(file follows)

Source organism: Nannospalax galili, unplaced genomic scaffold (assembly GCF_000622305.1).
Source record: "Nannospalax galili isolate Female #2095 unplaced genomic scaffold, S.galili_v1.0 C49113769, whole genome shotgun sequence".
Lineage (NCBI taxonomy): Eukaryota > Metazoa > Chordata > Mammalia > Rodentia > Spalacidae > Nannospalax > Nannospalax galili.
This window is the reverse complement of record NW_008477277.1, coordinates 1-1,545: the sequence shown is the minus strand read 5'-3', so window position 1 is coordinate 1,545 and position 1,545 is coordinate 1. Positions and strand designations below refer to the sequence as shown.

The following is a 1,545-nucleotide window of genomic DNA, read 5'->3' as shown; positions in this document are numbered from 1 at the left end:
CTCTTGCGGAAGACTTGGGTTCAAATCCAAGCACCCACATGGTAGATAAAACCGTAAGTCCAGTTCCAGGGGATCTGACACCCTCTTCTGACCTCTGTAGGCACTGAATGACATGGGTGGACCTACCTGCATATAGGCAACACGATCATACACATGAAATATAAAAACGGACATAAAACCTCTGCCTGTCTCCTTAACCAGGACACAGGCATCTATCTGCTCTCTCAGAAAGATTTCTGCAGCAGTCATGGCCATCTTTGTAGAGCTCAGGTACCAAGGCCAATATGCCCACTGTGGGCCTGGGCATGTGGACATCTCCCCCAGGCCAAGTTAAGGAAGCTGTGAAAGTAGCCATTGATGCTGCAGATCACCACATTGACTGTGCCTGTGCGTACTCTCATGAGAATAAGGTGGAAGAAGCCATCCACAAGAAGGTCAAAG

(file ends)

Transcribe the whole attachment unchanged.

Source organism: Nannospalax galili, unplaced genomic scaffold (assembly GCF_000622305.1).
Source record: "Nannospalax galili isolate Female #2095 unplaced genomic scaffold, S.galili_v1.0 C49113769, whole genome shotgun sequence".
Lineage (NCBI taxonomy): Eukaryota > Metazoa > Chordata > Mammalia > Rodentia > Spalacidae > Nannospalax > Nannospalax galili.
This window is the reverse complement of record NW_008477277.1, coordinates 1-1,545: the sequence shown is the minus strand read 5'-3', so window position 1 is coordinate 1,545 and position 1,545 is coordinate 1. Positions and strand designations below refer to the sequence as shown.

The following is a 1,545-nucleotide window of genomic DNA, read 5'->3' as shown; positions in this document are numbered from 1 at the left end:
CTCTTGCGGAAGACTTGGGTTCAAATCCAAGCACCCACATGGTAGATAAAACCGTAAGTCCAGTTCCAGGGGATCTGACACCCTCTTCTGACCTCTGTAGGCACTGAATGACATGGGTGGACCTACCTGCATATAGGCAACACGATCATACACATGAAATATAAAAACGGACATAAAACCTCTGCCTGTCTCCTTAACCAGGACACAGGCATCTATCTGCTCTCTCAGAAAGATTTCTGCAGCAGTCATGGCCATCTTTGTAGAGCTCAGGTACCAAGGCCAATATGCCCACTGTGGGCCTGGGCATGTGGACATCTCCCCCAGGCCAAGTTAAGGAAGCTGTGAAAGTAGCCATTGATGCTGCAGATCACCACATTGACTGTGCCTGTGCGTACTCTCATGAGAATAAGGTGGAAGAAGCCATCCACAAGAAGGTCAAAG